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5 Myths About Becoming a Flight Director

5 Myths About Becoming a Flight Director

Have you ever wondered if you have what it takes to become a NASA Flight Director? 

They are historically well known for making difficult calls and guiding the crew through “Houston, we’ve had a problem” situations, but in all spaceflight operations, they are ultimately responsible for the success of the mission.

We’re looking for a new class of Flight Directors to join our team, and there are a few things to know.

Here are a few myths about becoming a Flight Director:

MYTH: You have to have already been a flight controller in Mission Control at NASA to become a flight director.

FACT: Although many flight directors have previously been NASA flight controllers, that is not a prerequisite to apply. The necessary experience could come from the military, other spaceflight organizations or areas that operate in similar high-stakes conditions.


MYTH: You have to already have a special spaceship flying license to apply.

FACT: The only place to get certified is on the job at NASA. Once chosen, the new flight directors will receive training on flight control and vehicle systems, as well as operational leadership and risk management.


MYTH: All flight directors have advanced degrees like, a PhD.

FACT: While a Bachelor’s degree in engineering, biological science, physical science, computer science or mathematics from an accredited university is necessary, an advanced degree is not required to become a flight director.


MYTH: Flight directors are required to have experience in the space industry.

FACT: While you need at least three years of related, progressively responsible professional experience to apply, it can come from a variety of industries as long as it represents time-critical decision-making experience in high-stress, high-risk environments.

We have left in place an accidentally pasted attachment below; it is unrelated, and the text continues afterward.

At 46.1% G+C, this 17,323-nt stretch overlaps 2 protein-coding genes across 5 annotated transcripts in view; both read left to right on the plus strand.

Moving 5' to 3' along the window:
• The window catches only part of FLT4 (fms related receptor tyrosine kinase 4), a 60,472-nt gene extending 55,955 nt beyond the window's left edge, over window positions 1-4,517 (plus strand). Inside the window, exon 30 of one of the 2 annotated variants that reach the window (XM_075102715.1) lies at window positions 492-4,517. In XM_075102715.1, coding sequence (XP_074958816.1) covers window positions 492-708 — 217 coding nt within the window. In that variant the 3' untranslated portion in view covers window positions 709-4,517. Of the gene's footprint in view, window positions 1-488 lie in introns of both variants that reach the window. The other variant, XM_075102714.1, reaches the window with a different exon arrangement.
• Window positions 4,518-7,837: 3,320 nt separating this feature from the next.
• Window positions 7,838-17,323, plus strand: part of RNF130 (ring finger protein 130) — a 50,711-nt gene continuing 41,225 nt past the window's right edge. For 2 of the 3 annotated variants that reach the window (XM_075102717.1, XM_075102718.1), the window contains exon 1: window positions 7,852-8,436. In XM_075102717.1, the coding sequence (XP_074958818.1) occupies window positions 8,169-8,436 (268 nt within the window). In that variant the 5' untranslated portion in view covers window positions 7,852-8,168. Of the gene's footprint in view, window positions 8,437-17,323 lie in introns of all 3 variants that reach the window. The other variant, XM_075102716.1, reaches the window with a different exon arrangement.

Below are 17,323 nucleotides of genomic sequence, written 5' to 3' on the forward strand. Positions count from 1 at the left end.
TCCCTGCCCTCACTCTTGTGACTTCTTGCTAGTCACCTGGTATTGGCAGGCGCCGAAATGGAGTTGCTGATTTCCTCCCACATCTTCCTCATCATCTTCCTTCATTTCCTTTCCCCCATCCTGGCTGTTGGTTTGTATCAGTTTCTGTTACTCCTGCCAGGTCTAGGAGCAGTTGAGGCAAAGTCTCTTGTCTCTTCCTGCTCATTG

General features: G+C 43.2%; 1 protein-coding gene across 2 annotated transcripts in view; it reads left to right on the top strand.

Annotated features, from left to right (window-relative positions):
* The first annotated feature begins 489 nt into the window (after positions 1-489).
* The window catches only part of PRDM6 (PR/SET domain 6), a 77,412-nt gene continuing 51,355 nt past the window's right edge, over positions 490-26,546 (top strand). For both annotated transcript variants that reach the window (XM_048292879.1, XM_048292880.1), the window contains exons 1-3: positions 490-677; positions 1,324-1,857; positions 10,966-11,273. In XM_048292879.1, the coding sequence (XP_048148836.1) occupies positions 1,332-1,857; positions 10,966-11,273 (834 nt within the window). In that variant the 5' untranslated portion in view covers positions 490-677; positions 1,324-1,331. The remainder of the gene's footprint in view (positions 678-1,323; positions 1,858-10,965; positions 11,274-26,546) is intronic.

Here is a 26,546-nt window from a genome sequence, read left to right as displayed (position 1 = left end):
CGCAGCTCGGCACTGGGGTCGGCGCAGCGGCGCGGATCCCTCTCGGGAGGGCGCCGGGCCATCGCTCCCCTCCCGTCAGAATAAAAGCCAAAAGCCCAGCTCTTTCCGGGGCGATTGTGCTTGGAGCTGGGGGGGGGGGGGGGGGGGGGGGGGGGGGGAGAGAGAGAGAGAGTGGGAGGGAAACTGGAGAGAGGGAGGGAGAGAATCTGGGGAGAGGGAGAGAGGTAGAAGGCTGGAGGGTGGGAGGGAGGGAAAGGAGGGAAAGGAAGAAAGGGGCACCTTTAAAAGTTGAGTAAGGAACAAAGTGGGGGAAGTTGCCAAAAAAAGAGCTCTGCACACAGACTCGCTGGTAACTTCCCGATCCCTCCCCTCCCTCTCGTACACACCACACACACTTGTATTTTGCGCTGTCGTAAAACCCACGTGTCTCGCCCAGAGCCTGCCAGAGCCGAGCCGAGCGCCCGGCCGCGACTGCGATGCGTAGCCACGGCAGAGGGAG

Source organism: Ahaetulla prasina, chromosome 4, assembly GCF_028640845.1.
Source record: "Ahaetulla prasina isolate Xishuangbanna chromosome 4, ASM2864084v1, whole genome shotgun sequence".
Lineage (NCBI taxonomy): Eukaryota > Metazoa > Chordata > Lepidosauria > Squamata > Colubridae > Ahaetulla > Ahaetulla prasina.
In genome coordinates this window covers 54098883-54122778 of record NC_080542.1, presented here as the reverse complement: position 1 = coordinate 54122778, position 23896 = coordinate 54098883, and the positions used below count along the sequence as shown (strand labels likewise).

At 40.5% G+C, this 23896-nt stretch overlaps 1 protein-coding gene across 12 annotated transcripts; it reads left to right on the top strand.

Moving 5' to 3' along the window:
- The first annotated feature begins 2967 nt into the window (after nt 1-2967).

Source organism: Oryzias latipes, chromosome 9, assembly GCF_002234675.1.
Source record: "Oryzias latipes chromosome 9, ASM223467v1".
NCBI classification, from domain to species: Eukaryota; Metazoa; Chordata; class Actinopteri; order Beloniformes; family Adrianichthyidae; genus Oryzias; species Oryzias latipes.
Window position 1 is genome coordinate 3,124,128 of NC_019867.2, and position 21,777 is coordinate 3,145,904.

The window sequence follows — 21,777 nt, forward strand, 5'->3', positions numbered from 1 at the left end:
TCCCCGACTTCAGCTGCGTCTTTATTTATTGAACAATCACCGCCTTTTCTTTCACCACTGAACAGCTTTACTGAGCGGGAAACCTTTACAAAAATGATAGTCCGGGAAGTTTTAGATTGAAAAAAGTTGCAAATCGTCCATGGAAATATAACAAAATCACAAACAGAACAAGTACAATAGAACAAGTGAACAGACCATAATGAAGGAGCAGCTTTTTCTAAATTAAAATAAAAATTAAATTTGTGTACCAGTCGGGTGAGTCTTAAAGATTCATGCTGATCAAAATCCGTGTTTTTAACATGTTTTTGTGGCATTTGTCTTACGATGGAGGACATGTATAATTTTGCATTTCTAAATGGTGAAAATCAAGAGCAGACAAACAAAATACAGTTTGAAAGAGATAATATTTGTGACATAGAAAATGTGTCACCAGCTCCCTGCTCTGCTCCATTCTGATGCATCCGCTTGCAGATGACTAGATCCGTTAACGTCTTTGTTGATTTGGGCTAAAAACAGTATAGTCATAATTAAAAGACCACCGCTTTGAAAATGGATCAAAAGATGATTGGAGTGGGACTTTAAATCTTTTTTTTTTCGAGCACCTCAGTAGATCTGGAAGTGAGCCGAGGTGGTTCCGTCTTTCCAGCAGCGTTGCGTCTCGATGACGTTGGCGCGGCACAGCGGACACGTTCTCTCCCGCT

MYTH: Only astronauts become flight directors and vice versa.

FACT: To date, only one astronaut, T.J. Creamer, has become a flight director, and no flight directors have become astronauts. However, members of the flight controller teams have become astronauts. The “capsule communicator,” or CAPCOM, role in Mission Control is more often filled by astronauts because the CAPCOM is the one responsible for relaying the flight director’s decisions to the astronauts in space.


Okay, but What are the requirements?

Basic Qualification Requirements


Applicants must meet the following minimum requirements before submitting an application:

  • Be a U.S. citizen.
  • Have a Bachelor’s degree from an accredited institution in engineering, biological science, physical science, computer science or math.
  • Have at least three years of related, progressively responsible professional experience.

Applications for our next Flight Director class open on Dec. 3, 2021 and close Dec. 16, 2021! Visit:

Learn more about what Flight Directors do with our Everything About Mission Control Houston video featuring Flight Director Mary Lawrence!

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